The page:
20 Jun, 2010

Maniac Shorts Shot

By: Connie C.

By Miya Ousaka
Digital Manga Publishing, 170 pp.
Rating: 18+

This volume contains five yaoi short stories. The first two feature the pair on the cover, Issei and Jin, who find a box of novelty underwear on the street. Jin’s a photographer who needs a subject for his thesis, Issei begins to play with the underwear, and you can guess where things go from there. The third story features an unlikely match between two former classmates, a silver-tongued host and a cheery nursing home attendant. Next we meet two men who come together through a bike shop, and the fifth story is much darker, about a forensics scientist who becomes involved with a suspect in a serial killer case.

This volume has two things going for it: the novelty underwear hook in the first set of stories, and the fact that all the stories feature adult men. That’s not to say the stories are good. They aren’t, not really, but they are fun to read, which is one of the most important things when reading a really off-the-wall yaoi title like this. It’s similar in tone to Delivery Cupid and maybe All Nippon Air Line, with a little less zaniness than the latter.

It’s fairly obvious several pages into the first story, when Issei opens the box and finds all the novelty underwear, that this is not going to be a story that takes itself seriously. I was very entertained by the variety of underwear, and I also liked the fact that the underwear weren’t used for their intended purpose immediately (the characters discuss theories of eroticism while they model and photograph it). And while I’m generally not into creepy non-con (there is someā€”Jin forces Issei), I also liked that both characters seemed okay with the fact that their relationship wasn’t romantic at all, they simply enjoyed the sex. But the lack of romance also means that the characters aren’t developed, so it never becomes more than a gag story. That’s fine when the gag is so unusual and the story appears in a collection like this.

The third story is also very strong, simply because Hirose, the nursing home attendant, is an excellent character. He’s extremely sympathetic and cheery, and does a good job of being a friend to Azuma and balancing all the other elements of his life with a smile on his face. His opinion on the possible romance between himself and Azuma isn’t clear until the end, which is also fun since the silver-tongued Azuma is so clearly hung up on him. Hirose’s good nature also prevents the story from getting dark when the two hit the inevitable “more than friends” crisis near the end.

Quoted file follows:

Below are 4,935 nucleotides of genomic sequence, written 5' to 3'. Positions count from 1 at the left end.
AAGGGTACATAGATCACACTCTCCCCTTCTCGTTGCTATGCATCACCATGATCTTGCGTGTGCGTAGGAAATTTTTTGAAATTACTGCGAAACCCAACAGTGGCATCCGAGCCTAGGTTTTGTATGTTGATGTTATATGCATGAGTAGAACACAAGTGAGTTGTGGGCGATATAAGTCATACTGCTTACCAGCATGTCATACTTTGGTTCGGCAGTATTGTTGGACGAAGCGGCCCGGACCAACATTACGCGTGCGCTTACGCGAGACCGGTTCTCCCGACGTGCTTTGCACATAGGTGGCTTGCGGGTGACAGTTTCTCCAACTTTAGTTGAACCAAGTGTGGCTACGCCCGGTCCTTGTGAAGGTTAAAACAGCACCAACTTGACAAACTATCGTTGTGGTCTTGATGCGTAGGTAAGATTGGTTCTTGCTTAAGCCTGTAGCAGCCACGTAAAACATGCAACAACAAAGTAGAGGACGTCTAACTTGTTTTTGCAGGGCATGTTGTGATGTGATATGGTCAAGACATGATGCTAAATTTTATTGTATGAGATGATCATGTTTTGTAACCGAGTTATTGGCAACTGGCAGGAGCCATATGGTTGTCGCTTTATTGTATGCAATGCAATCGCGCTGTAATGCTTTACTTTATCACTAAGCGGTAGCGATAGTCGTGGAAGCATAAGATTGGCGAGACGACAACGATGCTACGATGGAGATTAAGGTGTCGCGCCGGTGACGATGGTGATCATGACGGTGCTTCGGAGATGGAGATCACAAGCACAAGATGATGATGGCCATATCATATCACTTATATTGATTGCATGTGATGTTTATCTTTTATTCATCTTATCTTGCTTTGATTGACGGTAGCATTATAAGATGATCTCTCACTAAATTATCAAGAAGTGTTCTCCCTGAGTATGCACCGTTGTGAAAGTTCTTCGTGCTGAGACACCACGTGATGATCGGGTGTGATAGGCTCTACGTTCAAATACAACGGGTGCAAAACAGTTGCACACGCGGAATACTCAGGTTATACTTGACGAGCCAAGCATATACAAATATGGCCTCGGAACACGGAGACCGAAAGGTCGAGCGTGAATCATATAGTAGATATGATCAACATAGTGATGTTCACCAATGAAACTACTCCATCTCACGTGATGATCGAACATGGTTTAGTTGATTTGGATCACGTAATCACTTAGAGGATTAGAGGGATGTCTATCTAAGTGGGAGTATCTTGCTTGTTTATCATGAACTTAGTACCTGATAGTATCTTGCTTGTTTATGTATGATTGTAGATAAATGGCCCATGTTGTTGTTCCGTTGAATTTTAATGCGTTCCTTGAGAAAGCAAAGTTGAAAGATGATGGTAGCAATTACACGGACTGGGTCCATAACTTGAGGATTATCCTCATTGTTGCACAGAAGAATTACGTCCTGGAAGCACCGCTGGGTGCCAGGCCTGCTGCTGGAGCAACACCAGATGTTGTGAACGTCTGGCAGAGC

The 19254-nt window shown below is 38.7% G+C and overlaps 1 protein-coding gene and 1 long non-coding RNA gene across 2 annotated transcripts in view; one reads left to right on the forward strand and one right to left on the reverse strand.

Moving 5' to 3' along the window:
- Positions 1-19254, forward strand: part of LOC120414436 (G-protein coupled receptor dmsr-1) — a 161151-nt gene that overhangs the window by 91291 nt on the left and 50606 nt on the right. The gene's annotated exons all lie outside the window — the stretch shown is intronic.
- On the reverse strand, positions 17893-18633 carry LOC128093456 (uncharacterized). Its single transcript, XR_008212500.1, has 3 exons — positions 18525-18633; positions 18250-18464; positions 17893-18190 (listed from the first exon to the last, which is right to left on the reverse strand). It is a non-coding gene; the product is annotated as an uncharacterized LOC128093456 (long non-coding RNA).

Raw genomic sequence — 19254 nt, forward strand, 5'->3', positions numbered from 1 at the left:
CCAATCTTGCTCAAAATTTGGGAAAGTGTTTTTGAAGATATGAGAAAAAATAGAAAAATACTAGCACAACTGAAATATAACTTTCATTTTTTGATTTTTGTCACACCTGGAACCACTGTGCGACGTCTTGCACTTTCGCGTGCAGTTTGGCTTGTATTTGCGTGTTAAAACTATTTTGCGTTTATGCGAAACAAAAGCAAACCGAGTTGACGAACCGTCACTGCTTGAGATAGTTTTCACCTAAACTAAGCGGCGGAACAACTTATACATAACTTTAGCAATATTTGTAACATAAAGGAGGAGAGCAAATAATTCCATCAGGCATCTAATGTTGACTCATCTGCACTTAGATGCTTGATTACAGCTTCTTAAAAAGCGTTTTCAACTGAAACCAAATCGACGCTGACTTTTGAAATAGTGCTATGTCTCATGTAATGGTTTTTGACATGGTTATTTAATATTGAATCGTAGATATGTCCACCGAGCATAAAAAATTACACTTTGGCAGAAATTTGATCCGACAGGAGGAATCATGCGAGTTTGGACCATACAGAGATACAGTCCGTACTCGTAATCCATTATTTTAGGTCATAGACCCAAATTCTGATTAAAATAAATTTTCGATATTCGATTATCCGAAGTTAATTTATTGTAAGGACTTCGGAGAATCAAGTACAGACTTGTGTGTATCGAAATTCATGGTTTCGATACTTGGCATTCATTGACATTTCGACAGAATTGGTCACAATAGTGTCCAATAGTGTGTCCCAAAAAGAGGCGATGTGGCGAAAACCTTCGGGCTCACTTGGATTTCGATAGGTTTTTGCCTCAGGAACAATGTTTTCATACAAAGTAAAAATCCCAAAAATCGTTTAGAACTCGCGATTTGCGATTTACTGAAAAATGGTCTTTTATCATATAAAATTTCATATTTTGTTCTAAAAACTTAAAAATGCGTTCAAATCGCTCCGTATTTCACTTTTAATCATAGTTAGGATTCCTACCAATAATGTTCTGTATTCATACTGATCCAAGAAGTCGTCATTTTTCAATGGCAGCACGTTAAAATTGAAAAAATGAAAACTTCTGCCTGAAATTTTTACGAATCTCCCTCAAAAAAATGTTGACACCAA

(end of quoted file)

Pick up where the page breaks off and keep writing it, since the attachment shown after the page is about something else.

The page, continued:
The fourth story was my least favorite, and suffered from some narrative clarity issues. The extremely dark final story felt very out of place, but I enjoyed the sick twist at the end very much. It was a guilty pleasure, since there was quite a bit of emotional abuse and some non-con involved, and this story also had parts where I couldn’t quite follow what was going on, but I truly didn’t see the end coming.

This collection definitely isn’t the best story-wise, and frequently has narrative issues and shallow characters, but all the same, there’s a lot of fun for BL readers in this volume. The non-con and lack of romance still gives me some reservations, but there’s a lot of good stuff otherwise.

Maniac Shorts Shot is available now.

Review copy provided by the publisher.

1 Response to "Maniac Shorts Shot"

1 | Maniac Shorts Shot « Slightly Biased Manga

June 27th, 2010 at 12:41 am


[...] I reviewed this book over at Manga Recon, so you can check it out over there. [...]